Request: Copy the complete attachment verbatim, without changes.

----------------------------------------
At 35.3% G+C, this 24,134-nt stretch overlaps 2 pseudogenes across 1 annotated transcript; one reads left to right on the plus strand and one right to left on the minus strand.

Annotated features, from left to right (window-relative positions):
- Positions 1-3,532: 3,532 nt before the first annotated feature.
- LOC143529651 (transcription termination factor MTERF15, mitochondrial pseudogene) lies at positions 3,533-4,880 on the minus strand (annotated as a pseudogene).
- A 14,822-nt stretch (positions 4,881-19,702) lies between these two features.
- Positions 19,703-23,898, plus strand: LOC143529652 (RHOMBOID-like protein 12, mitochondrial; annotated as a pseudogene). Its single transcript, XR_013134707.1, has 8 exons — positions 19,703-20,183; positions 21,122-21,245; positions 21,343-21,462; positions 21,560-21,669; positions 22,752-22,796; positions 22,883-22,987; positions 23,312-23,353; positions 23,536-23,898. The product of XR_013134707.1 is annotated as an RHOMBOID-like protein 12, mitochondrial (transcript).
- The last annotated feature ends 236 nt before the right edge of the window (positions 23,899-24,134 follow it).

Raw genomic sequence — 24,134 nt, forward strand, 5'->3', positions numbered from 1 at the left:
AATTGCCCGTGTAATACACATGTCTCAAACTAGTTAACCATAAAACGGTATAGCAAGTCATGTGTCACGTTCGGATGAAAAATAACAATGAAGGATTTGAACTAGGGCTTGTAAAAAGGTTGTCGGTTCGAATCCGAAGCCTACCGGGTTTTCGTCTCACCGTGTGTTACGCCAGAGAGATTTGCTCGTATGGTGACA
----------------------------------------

At 35.3% G+C, this 24,134-nt stretch overlaps 2 pseudogenes across 1 annotated transcript; one reads left to right on the plus strand and one right to left on the minus strand.

Annotated features, from left to right (window-relative positions):
- Positions 1-3,532: 3,532 nt before the first annotated feature.
- LOC143529651 (transcription termination factor MTERF15, mitochondrial pseudogene) lies at positions 3,533-4,880 on the minus strand (annotated as a pseudogene).
- A 14,822-nt stretch (positions 4,881-19,702) lies between these two features.
- Positions 19,703-23,898, plus strand: LOC143529652 (RHOMBOID-like protein 12, mitochondrial; annotated as a pseudogene). Its single transcript, XR_013134707.1, has 8 exons — positions 19,703-20,183; positions 21,122-21,245; positions 21,343-21,462; positions 21,560-21,669; positions 22,752-22,796; positions 22,883-22,987; positions 23,312-23,353; positions 23,536-23,898. The product of XR_013134707.1 is annotated as an RHOMBOID-like protein 12, mitochondrial (transcript).
- The last annotated feature ends 236 nt before the right edge of the window (positions 23,899-24,134 follow it).

Raw genomic sequence — 24,134 nt, forward strand, 5'->3', positions numbered from 1 at the left:
AATTGCCCGTGTAATACACATGTCTCAAACTAGTTAACCATAAAACGGTATAGCAAGTCATGTGTCACGTTCGGATGAAAAATAACAATGAAGGATTTGAACTAGGGCTTGTAAAAAGGTTGTCGGTTCGAATCCGAAGCCTACCGGGTTTTCGTCTCACCGTGTGTTACGCCAGAGAGATTTGCTCGTATGGTGACA